Emperor of Rome, brilliant, active and witty, Publius Aelius Hadrianus reigned over the mighty Roman Empire for 21 years (117-138 A.D.). During those years, he acted on his love for Athens, endowing it with important projects that transformed its urban fabric. His projects are, the Library of Hadrian, the Hadrianic Aqueduct, the completion of the temple of Olympian Zeus, the monumental bridge over Eleusinian Kephissos, Hadrian’s Arch, the Pantheon, which was probably, the highest temple of ancient Greece, and others.
Hadrian’s love for Athens was alive since his adolescent years, during which he was devoted with great passion to Greek education resulting in people calling him Graeculus, which translates to little Greek. Athens, which he projected as the cradle of intellect, reciprocated his love and benefactions. Hadrian’s statues on the Acropolis and in the Agora indicate that he was worshiped together with Athena and Zeus Eleutherios, and he received honor as New Dionysus. On the occasion of 1.900 years since his rise to the throne, modern Athens honors the philhellene emperor with the exhibition “Hadrian, Savior and Founder”. The exhibition was organized by the Ephorate of Antiquities of Athens in the recently restored Fethiye Mosque in the Roman Agora, hosts rich instructional material and will run until the 31st of July, 2018. Eleni Banou, director of the Ephorate of Antiquities of Athens, said: “The purpose of the exhibition is to enlighten the personality of Hadrian, his building program, and how Athens responded to the favour he showed it”.
"Titled “Hadrian, Savior and Founder” the exhibition features the building program of the philhellene Roman emperor in Athens, as well as how he was worshiped and the reciprocation of his benefactions by the city
Hadrian succeeded Trajan, whom he almost always followed in his campaigns away from Rome. From his he accepted the Roman Empire in its largest territorial size in its history. He served it the best way possible: he organized the administration more efficiently, he was keen to promote the diplomatic solution of differences over war, he established feasible borders, he founded cities and worked towards the coherence of the empire. At the same time, he employed innovative technology and established standards in architectural design so as to transform the urban fabric of Rome and other cities. The Greek-speaking cities of the eastern provinces witnessed a new period of prosperity under Hadrian, which revitalized the economy and reinforced the vast cultural revolution of the 2nd c. A.D. Recognizing his enlightened reign, the eastern provinces of the Roman Empire were honoring him as “Olympian” - a title only given to Zeus and Pericles.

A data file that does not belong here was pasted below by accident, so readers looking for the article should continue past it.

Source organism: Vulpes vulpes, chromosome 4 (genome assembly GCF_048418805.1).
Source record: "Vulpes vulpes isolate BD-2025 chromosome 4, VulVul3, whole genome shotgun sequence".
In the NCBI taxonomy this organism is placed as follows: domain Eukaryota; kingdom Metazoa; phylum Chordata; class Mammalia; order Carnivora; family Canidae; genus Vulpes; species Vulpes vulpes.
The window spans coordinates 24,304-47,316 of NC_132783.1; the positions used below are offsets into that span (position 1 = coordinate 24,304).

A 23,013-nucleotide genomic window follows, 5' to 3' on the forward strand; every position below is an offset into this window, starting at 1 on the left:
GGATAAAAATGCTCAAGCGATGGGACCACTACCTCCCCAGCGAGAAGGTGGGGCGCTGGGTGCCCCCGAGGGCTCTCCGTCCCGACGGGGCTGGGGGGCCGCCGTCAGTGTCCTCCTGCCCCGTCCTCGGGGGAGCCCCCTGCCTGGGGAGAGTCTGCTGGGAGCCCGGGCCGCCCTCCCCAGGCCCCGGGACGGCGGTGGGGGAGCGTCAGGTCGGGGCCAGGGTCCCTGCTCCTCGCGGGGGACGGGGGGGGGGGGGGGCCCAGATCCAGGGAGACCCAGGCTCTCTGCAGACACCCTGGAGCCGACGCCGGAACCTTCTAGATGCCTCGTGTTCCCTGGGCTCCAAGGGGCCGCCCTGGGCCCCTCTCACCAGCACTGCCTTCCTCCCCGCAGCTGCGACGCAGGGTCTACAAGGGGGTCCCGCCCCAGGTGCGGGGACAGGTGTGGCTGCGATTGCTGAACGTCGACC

The travels to Athens
The philhellene emperor visited Athens three times during his lifetime and stayed here longer than he had stayed in any other city, but Rome. On his first visit, around 112 A.D., we was elected Eponymous Archon. In the year 124 A.D., as emperor now, Hadrian was initiated into the Eleusianian Mysteries, reformed the regime of Athens reinstating the number of members of the Cleisthenes Parliament to 500 and settled tax issues. He traveled the Peloponnese, founded and restored monuments, and the following year, returned to Athens where he inaugurated his ambitious building program. In his next travel (128-129 A.D.) he visited Sparta where he was elected “patronomos” and secured the consent of prominent families of Athens ans Sparta for the creation of the Koinon (League) of the Greek cities, a vision of Pericles since 450 B.C.
"The temple of Olympian Zeus in Athens, which is among the largest temples of the ancient world, was completed by Hadrian and only for its columns, 15.500 tones of Pentelic marble was used, four times the quantity used for the columns of the Parthenon.